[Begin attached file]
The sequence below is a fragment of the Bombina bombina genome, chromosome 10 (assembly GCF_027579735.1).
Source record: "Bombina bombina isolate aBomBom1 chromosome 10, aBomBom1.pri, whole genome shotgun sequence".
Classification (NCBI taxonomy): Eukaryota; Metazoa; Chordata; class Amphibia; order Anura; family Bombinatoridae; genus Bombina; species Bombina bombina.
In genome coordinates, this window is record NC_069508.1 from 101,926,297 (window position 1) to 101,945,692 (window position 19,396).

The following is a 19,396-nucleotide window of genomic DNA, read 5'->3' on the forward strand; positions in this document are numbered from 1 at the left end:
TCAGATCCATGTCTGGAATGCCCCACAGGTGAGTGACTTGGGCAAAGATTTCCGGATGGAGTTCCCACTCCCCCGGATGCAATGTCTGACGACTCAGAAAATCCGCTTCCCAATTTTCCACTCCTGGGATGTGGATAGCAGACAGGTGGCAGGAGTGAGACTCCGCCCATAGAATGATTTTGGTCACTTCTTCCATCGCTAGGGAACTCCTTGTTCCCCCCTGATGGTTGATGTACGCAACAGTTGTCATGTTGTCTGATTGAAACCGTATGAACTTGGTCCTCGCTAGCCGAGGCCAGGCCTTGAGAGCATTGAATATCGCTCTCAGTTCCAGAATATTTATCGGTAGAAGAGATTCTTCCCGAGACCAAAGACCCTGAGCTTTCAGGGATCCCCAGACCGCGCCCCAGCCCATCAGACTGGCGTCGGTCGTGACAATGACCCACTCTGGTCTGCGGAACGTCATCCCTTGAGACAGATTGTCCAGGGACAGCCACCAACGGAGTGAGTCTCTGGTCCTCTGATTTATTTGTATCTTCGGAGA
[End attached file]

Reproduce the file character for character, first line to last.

The sequence below is a fragment of the Bombina bombina genome, chromosome 10 (assembly GCF_027579735.1).
Source record: "Bombina bombina isolate aBomBom1 chromosome 10, aBomBom1.pri, whole genome shotgun sequence".
Classification (NCBI taxonomy): Eukaryota; Metazoa; Chordata; class Amphibia; order Anura; family Bombinatoridae; genus Bombina; species Bombina bombina.
In genome coordinates, this window is record NC_069508.1 from 101,926,297 (window position 1) to 101,945,692 (window position 19,396).

The following is a 19,396-nucleotide window of genomic DNA, read 5'->3' on the forward strand; positions in this document are numbered from 1 at the left end:
TCAGATCCATGTCTGGAATGCCCCACAGGTGAGTGACTTGGGCAAAGATTTCCGGATGGAGTTCCCACTCCCCCGGATGCAATGTCTGACGACTCAGAAAATCCGCTTCCCAATTTTCCACTCCTGGGATGTGGATAGCAGACAGGTGGCAGGAGTGAGACTCCGCCCATAGAATGATTTTGGTCACTTCTTCCATCGCTAGGGAACTCCTTGTTCCCCCCTGATGGTTGATGTACGCAACAGTTGTCATGTTGTCTGATTGAAACCGTATGAACTTGGTCCTCGCTAGCCGAGGCCAGGCCTTGAGAGCATTGAATATCGCTCTCAGTTCCAGAATATTTATCGGTAGAAGAGATTCTTCCCGAGACCAAAGACCCTGAGCTTTCAGGGATCCCCAGACCGCGCCCCAGCCCATCAGACTGGCGTCGGTCGTGACAATGACCCACTCTGGTCTGCGGAACGTCATCCCTTGAGACAGATTGTCCAGGGACAGCCACCAACGGAGTGAGTCTCTGGTCCTCTGATTTATTTGTATCTTCGGAGA